All That You Can’t Leave Behind

My parents did something over Labor Day weekend that they haven’t done in more than 40 years.

They stayed home.

Because they didn’t have anywhere to go.

You see, for just about as long as I can remember, most of our holidays and vacations were spent in Standish, Michigan, at my aunt’s lakefront house, that eventually became my mom and dad’s after my aunt passed away in 1991.  But the care and maintenance – and the expense – became too much for my parents to handle so they put it on the market.  There was little interest until mid-June when the real estate agent called to say she had a buyer.

I stood in my parents’ kitchen, dumbfounded, as they told me the news.  They had tried to sell the place for the better part of the last 10 years – it had been on and off the market all that time and there were never any serious inquiries, aside from the one person who wanted to rent it and not buy.  My folks said no to that deal.  But suddenly there was a buyer – the price was agreed upon and in a few weeks’ time it would no longer be ours.  And a chapter in my life would close.

The house in Standish, which no longer belongs to family.

The house in Standish, which no longer belongs to family.

In the late 1960’s, my aunts Frances, Bertha and Virginia, along with my uncles Steve and Frank – all of my mom’s siblings, with the exception of my Uncle Eddie, who visited several times – bought property on Beachwood Drive on Saginaw Bay.  They built cottages.  They planted gardens.  They bought boats.  I remember the first time my parents took my sister and me there – we stayed in my Aunt Frances’ cottage, which was not finished.  There was only particle board on the floor and it was not yet hooked up for electricity or water.  We sat around in the evening by candlelight.  My parents were worried that us kids would be afraid, but we thought it was cool!  We were a little disappointed when the cottage had electricity the next time we visited. Continue reading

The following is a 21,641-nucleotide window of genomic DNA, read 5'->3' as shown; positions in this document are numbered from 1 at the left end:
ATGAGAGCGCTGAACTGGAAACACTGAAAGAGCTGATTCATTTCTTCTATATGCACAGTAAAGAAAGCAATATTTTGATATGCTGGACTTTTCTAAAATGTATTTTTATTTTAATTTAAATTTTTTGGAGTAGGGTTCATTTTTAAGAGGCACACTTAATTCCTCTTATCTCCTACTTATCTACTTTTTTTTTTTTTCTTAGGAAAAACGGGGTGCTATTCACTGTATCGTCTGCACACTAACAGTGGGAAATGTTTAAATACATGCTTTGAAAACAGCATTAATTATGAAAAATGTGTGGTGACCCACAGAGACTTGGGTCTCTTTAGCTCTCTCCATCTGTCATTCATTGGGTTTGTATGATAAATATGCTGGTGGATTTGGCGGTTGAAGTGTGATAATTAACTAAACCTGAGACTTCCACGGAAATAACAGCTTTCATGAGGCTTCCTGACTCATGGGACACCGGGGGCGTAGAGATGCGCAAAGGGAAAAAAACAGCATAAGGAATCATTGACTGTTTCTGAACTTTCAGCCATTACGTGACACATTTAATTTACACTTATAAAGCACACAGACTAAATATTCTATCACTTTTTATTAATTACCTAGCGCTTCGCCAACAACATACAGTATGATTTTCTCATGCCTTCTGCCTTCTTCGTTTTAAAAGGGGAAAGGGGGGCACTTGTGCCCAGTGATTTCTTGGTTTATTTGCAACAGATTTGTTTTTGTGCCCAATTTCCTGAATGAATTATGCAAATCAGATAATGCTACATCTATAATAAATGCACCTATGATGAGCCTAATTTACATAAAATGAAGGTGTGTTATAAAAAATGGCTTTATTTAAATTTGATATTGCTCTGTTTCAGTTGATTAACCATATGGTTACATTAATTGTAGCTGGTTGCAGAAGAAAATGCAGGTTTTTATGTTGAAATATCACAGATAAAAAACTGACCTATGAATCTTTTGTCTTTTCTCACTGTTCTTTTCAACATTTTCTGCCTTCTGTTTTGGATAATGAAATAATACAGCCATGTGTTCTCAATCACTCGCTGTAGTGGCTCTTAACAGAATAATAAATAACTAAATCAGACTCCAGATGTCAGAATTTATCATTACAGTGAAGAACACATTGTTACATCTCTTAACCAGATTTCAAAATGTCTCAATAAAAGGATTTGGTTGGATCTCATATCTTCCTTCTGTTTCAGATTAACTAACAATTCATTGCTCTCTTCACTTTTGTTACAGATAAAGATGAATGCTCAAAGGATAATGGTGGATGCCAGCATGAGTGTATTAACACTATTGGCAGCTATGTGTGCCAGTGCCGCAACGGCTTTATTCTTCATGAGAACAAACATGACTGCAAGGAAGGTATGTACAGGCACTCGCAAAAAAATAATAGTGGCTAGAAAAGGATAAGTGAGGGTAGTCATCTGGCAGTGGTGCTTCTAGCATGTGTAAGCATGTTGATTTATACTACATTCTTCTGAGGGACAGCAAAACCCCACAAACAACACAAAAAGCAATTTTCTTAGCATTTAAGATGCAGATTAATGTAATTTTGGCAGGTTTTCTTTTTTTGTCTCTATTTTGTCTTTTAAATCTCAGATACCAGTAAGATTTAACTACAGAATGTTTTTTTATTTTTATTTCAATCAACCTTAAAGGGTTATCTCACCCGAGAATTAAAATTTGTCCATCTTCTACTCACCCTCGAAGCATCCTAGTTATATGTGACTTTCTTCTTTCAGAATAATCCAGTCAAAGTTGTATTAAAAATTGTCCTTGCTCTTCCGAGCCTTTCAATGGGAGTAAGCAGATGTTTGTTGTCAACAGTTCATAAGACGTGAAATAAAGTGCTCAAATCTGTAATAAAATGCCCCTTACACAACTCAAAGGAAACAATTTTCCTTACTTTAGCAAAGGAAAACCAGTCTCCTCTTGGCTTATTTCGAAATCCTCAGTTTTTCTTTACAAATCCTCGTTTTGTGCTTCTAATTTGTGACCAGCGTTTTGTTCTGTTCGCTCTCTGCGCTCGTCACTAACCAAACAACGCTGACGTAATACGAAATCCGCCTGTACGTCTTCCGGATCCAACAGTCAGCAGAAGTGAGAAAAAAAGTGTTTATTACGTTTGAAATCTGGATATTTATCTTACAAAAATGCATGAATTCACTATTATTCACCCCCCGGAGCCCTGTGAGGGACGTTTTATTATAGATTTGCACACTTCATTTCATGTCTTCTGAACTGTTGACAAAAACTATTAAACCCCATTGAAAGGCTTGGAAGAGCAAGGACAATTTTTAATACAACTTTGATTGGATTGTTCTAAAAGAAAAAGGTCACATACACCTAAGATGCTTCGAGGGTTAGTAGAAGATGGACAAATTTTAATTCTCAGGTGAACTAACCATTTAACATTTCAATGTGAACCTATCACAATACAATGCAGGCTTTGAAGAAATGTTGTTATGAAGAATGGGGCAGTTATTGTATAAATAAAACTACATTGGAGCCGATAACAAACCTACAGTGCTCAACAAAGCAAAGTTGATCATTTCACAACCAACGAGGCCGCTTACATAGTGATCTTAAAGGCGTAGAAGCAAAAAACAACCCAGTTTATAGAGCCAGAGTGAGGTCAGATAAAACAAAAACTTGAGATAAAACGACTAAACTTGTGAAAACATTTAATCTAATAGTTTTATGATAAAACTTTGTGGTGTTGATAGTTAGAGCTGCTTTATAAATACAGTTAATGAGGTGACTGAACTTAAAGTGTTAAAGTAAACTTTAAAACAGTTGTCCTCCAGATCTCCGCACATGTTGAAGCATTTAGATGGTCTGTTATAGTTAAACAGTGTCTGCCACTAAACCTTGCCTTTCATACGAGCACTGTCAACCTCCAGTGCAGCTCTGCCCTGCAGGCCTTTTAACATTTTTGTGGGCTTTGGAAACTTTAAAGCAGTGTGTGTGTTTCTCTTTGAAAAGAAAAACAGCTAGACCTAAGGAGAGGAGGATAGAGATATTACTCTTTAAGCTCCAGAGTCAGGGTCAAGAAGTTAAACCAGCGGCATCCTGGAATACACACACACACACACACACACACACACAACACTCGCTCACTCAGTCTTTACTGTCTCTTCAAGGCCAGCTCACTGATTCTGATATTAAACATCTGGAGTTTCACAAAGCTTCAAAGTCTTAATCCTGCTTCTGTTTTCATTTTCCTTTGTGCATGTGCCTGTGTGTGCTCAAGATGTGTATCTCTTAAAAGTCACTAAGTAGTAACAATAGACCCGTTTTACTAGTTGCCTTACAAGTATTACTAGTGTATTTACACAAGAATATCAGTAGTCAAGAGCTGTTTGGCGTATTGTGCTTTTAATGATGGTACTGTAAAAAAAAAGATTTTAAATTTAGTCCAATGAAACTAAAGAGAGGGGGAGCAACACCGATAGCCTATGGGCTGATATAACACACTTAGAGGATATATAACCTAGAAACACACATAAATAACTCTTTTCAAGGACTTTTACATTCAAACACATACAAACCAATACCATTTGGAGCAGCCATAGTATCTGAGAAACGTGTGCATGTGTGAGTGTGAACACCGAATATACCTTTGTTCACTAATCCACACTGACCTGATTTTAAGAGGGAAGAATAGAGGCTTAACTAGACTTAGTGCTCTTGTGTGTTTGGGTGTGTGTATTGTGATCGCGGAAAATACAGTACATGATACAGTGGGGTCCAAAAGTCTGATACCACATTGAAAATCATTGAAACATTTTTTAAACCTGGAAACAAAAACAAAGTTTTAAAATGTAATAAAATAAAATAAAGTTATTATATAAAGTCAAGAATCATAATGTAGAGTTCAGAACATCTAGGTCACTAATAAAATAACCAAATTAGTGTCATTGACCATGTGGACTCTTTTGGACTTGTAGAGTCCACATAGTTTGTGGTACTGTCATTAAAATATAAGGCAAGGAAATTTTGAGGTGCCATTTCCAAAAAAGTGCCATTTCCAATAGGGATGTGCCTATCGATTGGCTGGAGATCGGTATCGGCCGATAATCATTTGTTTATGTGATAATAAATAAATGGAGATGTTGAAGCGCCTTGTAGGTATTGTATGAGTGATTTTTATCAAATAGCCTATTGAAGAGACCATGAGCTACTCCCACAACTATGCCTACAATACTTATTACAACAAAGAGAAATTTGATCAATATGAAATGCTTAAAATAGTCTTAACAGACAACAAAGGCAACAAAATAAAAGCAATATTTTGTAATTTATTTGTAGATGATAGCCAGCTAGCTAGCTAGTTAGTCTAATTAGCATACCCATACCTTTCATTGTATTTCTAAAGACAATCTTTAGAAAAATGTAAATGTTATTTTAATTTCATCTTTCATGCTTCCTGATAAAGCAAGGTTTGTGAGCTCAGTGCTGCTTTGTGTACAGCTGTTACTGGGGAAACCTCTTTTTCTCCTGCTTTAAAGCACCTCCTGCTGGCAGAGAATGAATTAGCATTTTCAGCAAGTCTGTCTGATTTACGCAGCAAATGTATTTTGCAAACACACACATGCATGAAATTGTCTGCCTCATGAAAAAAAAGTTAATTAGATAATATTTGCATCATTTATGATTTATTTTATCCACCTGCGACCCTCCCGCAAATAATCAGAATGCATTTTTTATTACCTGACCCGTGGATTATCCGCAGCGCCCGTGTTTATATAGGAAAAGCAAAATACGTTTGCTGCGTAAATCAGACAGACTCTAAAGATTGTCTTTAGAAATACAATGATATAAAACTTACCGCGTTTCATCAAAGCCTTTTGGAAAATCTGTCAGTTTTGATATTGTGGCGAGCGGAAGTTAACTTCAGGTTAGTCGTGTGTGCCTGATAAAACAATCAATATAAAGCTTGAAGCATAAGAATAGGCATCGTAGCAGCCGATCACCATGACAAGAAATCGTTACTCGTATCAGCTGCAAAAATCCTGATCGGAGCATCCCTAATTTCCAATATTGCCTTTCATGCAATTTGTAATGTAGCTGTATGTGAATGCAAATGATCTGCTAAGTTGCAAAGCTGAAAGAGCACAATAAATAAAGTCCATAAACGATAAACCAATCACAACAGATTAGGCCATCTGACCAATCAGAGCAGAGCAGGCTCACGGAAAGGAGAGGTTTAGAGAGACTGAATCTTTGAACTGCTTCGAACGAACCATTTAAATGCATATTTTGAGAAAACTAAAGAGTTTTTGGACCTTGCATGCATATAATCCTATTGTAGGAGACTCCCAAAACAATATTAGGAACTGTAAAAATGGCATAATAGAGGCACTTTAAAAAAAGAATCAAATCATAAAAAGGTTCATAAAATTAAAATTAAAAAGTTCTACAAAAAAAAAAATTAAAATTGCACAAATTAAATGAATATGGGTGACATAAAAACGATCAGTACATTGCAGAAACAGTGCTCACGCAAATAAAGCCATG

I Should Be in Traverse City

My vacation started precisely at 4:00 PM Friday, but it should have started 24 hours earlier.  On Friday morning, I was supposed to be in my car headed north to Traverse City, on my way to Red Wings‘ Training Camp, and Friday night I should have been relaxing in my hotel room, getting ready for the first day of camp.  But I’m not.  Not because I couldn’t afford it or didn’t get reservations.

I’m not in Traverse City because there is no hockey.

Back in 2004, NHL Commissioner Gary Bettman locked out the players in order to get a new collective bargaining agreement between the players and the league.  The lockout lasted all season – an entire professional hockey league season was lost because the two sides couldn’t come to an agreement.  In the end the players gave in, agreeing to a salary cap, a 24 percent reduction in salaries, and a whole bunch of other stuff, just to avoid having the lockout go into a second season and, ostensibly, to prevent a lockout from happening again in the future.

Yet here we are, eight years later, and we have another lockout.

Continue reading